Survivor Preparation for Hurricanes

*Editor’s Note: At this time, due to the seriousness of Covid-19, it should be considered when making evacuation plans. A shelter may require masks to be worn. If you are not comfortable wearing a mask due to PTSD, you may need to speak with a counselor in advance or look into alternative solutions with which you are comfortable. In the past, if your plans to evacuate have included staying with older or more vulnerable people, you may want to re-assess those plans as they may need some alterations.

In Louisiana, it’s hard to escape the effects of hurricanes. Even those who are inland may experience threatening weather or may house friends and family who are seeking refuge from the direct path of an oncoming storm. One safety concern associated with natural disasters is that they can have a big impact on victims of sexual and domestic violence. 
According to the U.S. Department of Health and Human Services website, studies indicate that there are increases in domestic violence and sexual assault in association with natural disasters. Hurricane Barry’s destruction was relatively mild and in essence, the storm served as a drill. In its wake, there is opportunity to assess and better prepare for future disasters. With this in mind, now is a good time to make and practice a personal disaster preparedness plan. This will benefit those who suffer from trauma or have experienced sexual assault, and can prevent sexual assault from happening in a disaster.
LaFASA offers these suggestions:

  • Arrange in advance a place you can seek adequate shelter with someone you trust and where you feel safe. It may be with family, with a friend, a church member, or a co-worker. 
  • Know how you will get to this place. If it’s in a different city, ensure your transportation is reliable. If it’s not, work with outside resources (friends, family, advocates) to be able to get where you want to go. If your only option is public transportation or a ride-share program, you must evacuate early enough so that you don’t find yourself in a compromised situation. Address this with your employer so that they are aware that you may need time off earlier than other employees.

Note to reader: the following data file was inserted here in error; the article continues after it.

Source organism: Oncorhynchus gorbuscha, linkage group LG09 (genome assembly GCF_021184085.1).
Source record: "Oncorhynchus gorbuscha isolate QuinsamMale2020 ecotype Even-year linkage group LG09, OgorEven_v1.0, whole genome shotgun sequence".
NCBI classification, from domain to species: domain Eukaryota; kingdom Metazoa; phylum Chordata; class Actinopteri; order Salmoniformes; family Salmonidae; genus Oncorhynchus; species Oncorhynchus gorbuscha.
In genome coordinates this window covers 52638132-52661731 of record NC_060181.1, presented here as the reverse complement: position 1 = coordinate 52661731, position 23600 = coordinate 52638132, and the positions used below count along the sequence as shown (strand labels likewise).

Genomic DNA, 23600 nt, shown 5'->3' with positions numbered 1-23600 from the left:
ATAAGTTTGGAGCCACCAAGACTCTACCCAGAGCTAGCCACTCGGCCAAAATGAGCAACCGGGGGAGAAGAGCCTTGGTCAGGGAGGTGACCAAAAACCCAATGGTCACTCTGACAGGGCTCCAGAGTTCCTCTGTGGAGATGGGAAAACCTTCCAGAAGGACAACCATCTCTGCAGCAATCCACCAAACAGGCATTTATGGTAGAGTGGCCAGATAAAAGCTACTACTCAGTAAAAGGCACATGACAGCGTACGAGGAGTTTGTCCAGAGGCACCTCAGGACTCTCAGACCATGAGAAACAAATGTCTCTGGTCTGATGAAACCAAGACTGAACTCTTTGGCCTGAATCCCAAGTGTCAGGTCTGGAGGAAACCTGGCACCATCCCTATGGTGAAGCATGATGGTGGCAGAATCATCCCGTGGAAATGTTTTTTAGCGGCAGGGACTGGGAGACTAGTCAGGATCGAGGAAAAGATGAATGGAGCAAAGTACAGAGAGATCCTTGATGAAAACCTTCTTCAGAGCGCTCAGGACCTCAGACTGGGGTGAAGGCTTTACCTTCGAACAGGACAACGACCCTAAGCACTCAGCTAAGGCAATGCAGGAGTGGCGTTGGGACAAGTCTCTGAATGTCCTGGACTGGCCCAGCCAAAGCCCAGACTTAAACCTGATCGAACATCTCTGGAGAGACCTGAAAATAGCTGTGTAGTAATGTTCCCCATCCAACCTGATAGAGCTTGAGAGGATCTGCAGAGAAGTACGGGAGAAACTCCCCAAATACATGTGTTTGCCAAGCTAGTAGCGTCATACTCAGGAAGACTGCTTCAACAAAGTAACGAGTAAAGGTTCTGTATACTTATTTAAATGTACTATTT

• Shelters should always be considered a final option. Shelters are generally set up by local government and organizations such as the ARC, the Salvation Army, or churches. Survivors of sexual assault should be aware that displacement from your home along with the lack of privacy in a shelter can be re-traumatizing. 
  • If you have documentation of a sexual assault protective order, or any other necessary paperwork, have it readily available to bring with you.
  • Always have the number of someone you feel comfortable talking with in your contact list. Most parishes in Louisiana have a local sexual assault crisis center. Your local center’s number is a must to have in your contact list. Each accredited center number can be found at However, keep in mind that your local center may be compromised as well, due to the disaster. Two good numbers to have as back-up are LaFASA’s helpline – 888-995-7273 or RAINN’s national helpline – 800-656-HOPE (4673). Cell phone service is often crippled during a disaster. Don’t be afraid to ask if there is a landline.

We would like to bring to mind for employers that when it comes to a person’s safety, there should be no debate in allowing adequate time off from work. If an employee’s plan involves being out of town, then please understand, this is probably the best option for that person. Regardless of a person’s circumstances or experiences, employers must always put their employee’s safety first without threat to employment.

Most shelters are run by volunteers. Many times, shelters continue to house evacuees for days on into weeks after the disaster. Organizations should vet in advance anyone who enlists to volunteer at a shelter and understand that conditions can present opportunity for sexual predators. With appropriate preparation, shelters can prevent nefarious actions. LaFASA offers a brief list of recommendations for any organization that serves as a shelter during a disaster:

  • Ensure that evacuees are supplied with information about how to report sexual abuse or assault.
  • Ensure that all security, responders, staff and volunteers are briefed on sexual assault response procedures including who to contact, where to bring the victim and his/her chosen support people, and how to ensure privacy and confidentiality; offer this information during mandatory trainings and orientations.
  • Train shelter staff and volunteers that disasters may cause re-traumatization to survivors and survivors may need counseling from rape crisis professionals or advocates.
  • Ensure that private spaces are created for individuals who wish to report sexual assault and seek assistance.

LaFASA and NSVRC have created a guide to assist partners in the development of practices and policies for the prevention of, and the optimal response to, sexual assault during and following disasters. This book provides much more extensive detail to the brief recommendations listed above. The guide provides agencies recommendations to develop a comprehensive plan that activates prevention and response to sexual violence during disasters. This guide book is available free of charge to any organization involved with disaster response. Please contact LaFASA to have a copy shipped to your organization. Contact information is 225-372-8995 or


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